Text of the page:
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The Two-Way
3:28 pm
Wed September 17, 2014

House Passes Bill That Authorizes Arming Syrian Rebels

Originally published on Wed September 17, 2014 4:49 pm

In a vote that eschewed traditional Washington divisions in favor of novel ones, the House approved a bill that authorized the training and arming of Syrian rebels in their fight against the so-called Islamic State.

The final tally was 273 to 156. But many members of both parties broke ranks with their leaders — Reps. John Boehner and Nancy Pelosi — who strongly backed the measure.

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Shots - Health News
3:26 pm
Wed September 17, 2014

Europe's Family Tree Gets A New Branch

This skull, from the Swedish archaeological site called Motala, is thought to have come from a hunter-gatherer who died there about 8,000 years ago.
Anna Arnberg

For those who eagerly trace their genetic lineage or subscribe online to find their earliest ancestors, there's a new group to consider adding to the furthest reaches of your list. A previously unrecognized population of ancient north Eurasians may be a major third braid in the genetic twist that gave rise to most modern Europeans and their kin.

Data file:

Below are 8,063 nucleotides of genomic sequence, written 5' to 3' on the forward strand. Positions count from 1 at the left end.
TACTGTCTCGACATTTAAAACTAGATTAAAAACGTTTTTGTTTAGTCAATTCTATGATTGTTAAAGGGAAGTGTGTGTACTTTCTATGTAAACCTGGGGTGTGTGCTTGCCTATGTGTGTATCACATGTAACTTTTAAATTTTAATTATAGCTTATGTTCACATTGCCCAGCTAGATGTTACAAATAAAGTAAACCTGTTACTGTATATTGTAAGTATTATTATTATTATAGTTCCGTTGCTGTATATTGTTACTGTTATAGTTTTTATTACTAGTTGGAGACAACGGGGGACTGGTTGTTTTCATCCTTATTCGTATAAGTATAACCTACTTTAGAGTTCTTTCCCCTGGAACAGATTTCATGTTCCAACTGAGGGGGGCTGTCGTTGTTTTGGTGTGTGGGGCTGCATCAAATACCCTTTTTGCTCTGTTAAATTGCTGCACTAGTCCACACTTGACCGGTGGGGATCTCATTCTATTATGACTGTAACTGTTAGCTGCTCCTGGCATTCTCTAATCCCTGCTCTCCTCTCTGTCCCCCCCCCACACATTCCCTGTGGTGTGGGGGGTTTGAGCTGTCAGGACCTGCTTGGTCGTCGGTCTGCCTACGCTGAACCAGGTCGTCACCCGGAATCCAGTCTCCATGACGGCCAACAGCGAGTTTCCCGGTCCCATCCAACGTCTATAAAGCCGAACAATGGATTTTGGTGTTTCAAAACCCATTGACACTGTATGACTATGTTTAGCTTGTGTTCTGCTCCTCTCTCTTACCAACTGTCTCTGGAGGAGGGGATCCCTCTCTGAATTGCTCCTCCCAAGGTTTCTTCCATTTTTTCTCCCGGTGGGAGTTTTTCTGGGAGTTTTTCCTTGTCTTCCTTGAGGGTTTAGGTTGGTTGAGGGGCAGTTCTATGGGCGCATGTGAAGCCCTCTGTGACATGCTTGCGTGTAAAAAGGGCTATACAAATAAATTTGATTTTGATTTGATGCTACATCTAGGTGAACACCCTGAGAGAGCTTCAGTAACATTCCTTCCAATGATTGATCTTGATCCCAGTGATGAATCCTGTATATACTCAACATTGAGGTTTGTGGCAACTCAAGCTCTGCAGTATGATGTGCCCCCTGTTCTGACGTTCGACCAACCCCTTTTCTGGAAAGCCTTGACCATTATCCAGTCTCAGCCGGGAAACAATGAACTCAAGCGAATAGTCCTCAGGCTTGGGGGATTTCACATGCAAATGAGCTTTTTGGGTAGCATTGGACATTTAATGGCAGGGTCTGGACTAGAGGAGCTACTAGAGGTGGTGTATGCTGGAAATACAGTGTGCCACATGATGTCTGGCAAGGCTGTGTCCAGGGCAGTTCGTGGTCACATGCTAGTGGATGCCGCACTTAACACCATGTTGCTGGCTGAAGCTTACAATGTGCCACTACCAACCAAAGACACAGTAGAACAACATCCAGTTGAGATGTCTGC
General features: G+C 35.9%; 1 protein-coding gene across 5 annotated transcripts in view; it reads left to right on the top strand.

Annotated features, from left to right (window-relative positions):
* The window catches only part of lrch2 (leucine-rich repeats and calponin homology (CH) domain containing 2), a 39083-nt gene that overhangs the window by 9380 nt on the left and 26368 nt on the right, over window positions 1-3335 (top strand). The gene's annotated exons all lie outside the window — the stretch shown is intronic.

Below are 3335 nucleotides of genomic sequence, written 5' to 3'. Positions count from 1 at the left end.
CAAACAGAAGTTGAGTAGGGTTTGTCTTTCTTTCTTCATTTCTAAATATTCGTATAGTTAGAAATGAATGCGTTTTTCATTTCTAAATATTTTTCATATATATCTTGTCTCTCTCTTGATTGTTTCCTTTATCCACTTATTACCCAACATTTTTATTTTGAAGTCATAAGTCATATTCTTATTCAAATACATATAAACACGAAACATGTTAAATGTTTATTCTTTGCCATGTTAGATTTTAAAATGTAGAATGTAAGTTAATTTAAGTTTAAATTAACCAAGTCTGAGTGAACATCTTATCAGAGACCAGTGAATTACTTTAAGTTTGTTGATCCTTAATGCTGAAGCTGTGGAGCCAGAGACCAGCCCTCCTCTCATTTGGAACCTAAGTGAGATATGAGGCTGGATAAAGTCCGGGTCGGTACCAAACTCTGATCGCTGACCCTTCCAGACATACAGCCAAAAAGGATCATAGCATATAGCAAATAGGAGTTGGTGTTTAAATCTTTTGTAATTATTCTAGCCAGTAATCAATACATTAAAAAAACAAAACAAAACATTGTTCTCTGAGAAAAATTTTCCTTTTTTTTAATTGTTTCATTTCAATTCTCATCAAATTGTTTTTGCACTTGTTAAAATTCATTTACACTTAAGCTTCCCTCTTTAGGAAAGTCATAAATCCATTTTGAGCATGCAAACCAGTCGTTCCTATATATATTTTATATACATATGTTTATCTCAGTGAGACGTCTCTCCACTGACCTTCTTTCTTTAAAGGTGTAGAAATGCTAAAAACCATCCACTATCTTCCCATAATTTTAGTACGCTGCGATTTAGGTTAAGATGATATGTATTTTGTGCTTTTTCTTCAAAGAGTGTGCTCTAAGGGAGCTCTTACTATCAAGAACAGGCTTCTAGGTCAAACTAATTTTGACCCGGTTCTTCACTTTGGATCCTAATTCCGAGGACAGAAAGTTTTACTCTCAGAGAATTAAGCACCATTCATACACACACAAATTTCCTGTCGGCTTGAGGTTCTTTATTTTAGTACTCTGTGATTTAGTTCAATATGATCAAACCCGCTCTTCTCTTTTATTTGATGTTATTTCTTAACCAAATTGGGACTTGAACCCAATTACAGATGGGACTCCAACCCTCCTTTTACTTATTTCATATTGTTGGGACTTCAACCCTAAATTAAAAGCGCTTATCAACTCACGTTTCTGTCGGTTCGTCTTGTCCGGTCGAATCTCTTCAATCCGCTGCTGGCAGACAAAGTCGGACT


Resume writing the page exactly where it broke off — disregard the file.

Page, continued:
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U.S.
3:20 pm
Wed September 17, 2014

House Approves Bill To Train, Arm Syrian Rebels

Originally published on Wed September 17, 2014 4:03 pm

Copyright 2014 NPR. To see more, visit http://www.npr.org/.

Economy
3:20 pm
Wed September 17, 2014

Fed Pledges To Keep Interest Rates Low For A While

Originally published on Wed September 17, 2014 4:03 pm

Copyright 2014 NPR. To see more, visit http://www.npr.org/.

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MELISSA BLOCK, HOST:

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The Salt
3:20 pm
Wed September 17, 2014

Diet Soda May Alter Our Gut Microbes And Raise The Risk Of Diabetes

Should we drink diet soda or not? The latest study doesn't really clear things up.
Justin Sullivan Getty Images

Originally published on Thu September 18, 2014 3:29 am

The debate over whether diet sodas are good, bad or just OK for us never seems to end.

Some research suggests zero-calorie drinks can help people cut calories and fend off weight gain.